APM Group, the Cloud Industry Forum's (CIF) independent certification partner, has announced the five steps that end users should follow when choosing a cloud supplier. Based on feedback from operating the CIF Code of Practice, the five steps set out key criteria that need to be explored to avoid some of the most common problems.
Richard Pharro, CEO of APM Group, comments: "Just because a cloud provider is not CIF certified, it does not mean they should be automatically excluded from any tender - indeed there are many highly reputable suppliers in the market that have not gone through our certification process. But the opacity of some Cloud Service Providers (CSP), and their SLAs, complicates the journey to the cloud and makes it difficult to know exactly what they are providing so end users need to ask sharper questions of prospective CSPs to get all of the information required to make a wise choice.
"The latest CIF research shows that there is still a lot of inexperience in this relatively new IT delivery model,” Pharro continued. “Over the next 12 months, roughly one quarter of non-cloud users expect to adopt cloud services, and a further 76 percent plan to increase their current usage. This inexperience, coupled with legitimate concerns amongst end users relating to security and the migration process, means that end users must equip themselves with enough knowledge to be able to select a trustworthy, accountable and credible CSP.”
To this end, APM Group has outlined five steps that end users should consider carefully before migrating to the cloud:
1. Make sure you know whom you are dealing with
A company website is not a legal entity and so cannot give you any concrete certainty about whom you are dealing with. Make sure you find out the registered corporate name and its location, legal status, details of major shareholders and board of directors. Be very wary of organisations that do not declare their physical address and contact numbers. It is also important to find out how long any provider’s supply chain is and whether it is offering a service directly or through third-party companies.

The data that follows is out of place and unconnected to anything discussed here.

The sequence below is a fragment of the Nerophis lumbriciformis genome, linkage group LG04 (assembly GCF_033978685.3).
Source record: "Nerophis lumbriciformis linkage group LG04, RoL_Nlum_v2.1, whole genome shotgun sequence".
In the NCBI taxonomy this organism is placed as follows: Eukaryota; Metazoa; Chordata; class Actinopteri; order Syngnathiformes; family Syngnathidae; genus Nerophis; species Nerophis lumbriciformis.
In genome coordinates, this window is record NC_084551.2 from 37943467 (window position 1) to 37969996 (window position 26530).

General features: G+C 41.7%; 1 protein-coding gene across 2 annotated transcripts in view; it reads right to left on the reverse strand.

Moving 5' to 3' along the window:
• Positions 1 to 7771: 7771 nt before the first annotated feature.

2. Get the detail sorted in the paperwork
As cloud is a service – it is fundamentally important that you get a clear and enforceable service level agreement and contract to hold your provider to account for delivery. This has to include pricing policies, payment terms, contract length and options to terminate (for both parties). Importantly, service level agreements need to spell out how your provider is accountable if things go wrong and how they will go about putting things right. Don't be afraid to insist on financial penalties that reflect the cost of any problems for your business.
3. Migration and integration experience is crucial
Signing up to a provider is one thing, but how will the provider support you in migrating your IT to the cloud and then integrating that service with any legacy systems that you will probably still be using? Dig deep into this area and be clear about what level of responsibility a potential provider will accept during the transition period and for continuous maintenance throughout the contract period. How adaptable will they be if and when you want to overhaul the set-up that you have?
4. Do you have a right to audit?
You should not have to take your provider’s word for anything. They should offer you the ability to conduct your own audits onsite of their service for everything from data security to licence compliance.
5. Have an exit strategy
Like any service contract, the day you enter into it is the countdown to when you will change providers. Vendor lock-in has been a constant presence in the technology industry for years and this is still the case with cloud computing. Make sure that obligations on data handling and migration to a new cloud provider are sewn into the contract with your provider.